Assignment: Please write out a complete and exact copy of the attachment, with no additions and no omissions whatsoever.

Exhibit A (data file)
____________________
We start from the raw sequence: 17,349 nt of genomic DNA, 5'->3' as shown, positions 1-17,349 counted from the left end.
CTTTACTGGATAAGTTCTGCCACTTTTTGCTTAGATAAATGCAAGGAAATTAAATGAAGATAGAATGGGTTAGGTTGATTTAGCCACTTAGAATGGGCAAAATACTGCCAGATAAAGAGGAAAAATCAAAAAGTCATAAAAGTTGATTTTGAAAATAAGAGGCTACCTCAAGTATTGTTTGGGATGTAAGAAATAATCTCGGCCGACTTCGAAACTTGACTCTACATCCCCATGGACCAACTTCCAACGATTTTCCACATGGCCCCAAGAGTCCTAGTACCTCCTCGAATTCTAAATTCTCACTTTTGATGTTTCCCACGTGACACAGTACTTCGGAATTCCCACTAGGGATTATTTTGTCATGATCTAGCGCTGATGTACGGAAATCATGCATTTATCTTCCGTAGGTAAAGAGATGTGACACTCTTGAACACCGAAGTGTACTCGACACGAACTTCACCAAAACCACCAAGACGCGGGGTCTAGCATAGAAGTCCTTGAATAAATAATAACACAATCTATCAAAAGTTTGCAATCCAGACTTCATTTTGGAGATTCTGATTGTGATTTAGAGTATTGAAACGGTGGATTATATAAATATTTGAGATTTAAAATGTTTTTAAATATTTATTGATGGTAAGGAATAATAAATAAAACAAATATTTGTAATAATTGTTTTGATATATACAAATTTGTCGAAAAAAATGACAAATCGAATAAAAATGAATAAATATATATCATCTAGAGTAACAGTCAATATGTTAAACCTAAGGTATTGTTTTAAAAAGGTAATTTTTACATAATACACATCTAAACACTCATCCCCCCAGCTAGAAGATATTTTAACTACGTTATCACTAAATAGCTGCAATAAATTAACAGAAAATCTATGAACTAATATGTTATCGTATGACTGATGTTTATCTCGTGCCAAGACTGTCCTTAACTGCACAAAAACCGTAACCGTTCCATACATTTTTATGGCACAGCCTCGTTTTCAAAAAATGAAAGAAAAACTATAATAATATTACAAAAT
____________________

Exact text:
We start from the raw sequence: 17,349 nt of genomic DNA, 5'->3' as shown, positions 1-17,349 counted from the left end.
CTTTACTGGATAAGTTCTGCCACTTTTTGCTTAGATAAATGCAAGGAAATTAAATGAAGATAGAATGGGTTAGGTTGATTTAGCCACTTAGAATGGGCAAAATACTGCCAGATAAAGAGGAAAAATCAAAAAGTCATAAAAGTTGATTTTGAAAATAAGAGGCTACCTCAAGTATTGTTTGGGATGTAAGAAATAATCTCGGCCGACTTCGAAACTTGACTCTACATCCCCATGGACCAACTTCCAACGATTTTCCACATGGCCCCAAGAGTCCTAGTACCTCCTCGAATTCTAAATTCTCACTTTTGATGTTTCCCACGTGACACAGTACTTCGGAATTCCCACTAGGGATTATTTTGTCATGATCTAGCGCTGATGTACGGAAATCATGCATTTATCTTCCGTAGGTAAAGAGATGTGACACTCTTGAACACCGAAGTGTACTCGACACGAACTTCACCAAAACCACCAAGACGCGGGGTCTAGCATAGAAGTCCTTGAATAAATAATAACACAATCTATCAAAAGTTTGCAATCCAGACTTCATTTTGGAGATTCTGATTGTGATTTAGAGTATTGAAACGGTGGATTATATAAATATTTGAGATTTAAAATGTTTTTAAATATTTATTGATGGTAAGGAATAATAAATAAAACAAATATTTGTAATAATTGTTTTGATATATACAAATTTGTCGAAAAAAATGACAAATCGAATAAAAATGAATAAATATATATCATCTAGAGTAACAGTCAATATGTTAAACCTAAGGTATTGTTTTAAAAAGGTAATTTTTACATAATACACATCTAAACACTCATCCCCCCAGCTAGAAGATATTTTAACTACGTTATCACTAAATAGCTGCAATAAATTAACAGAAAATCTATGAACTAATATGTTATCGTATGACTGATGTTTATCTCGTGCCAAGACTGTCCTTAACTGCACAAAAACCGTAACCGTTCCATACATTTTTATGGCACAGCCTCGTTTTCAAAAAATGAAAGAAAAACTATAATAATATTACAAAAT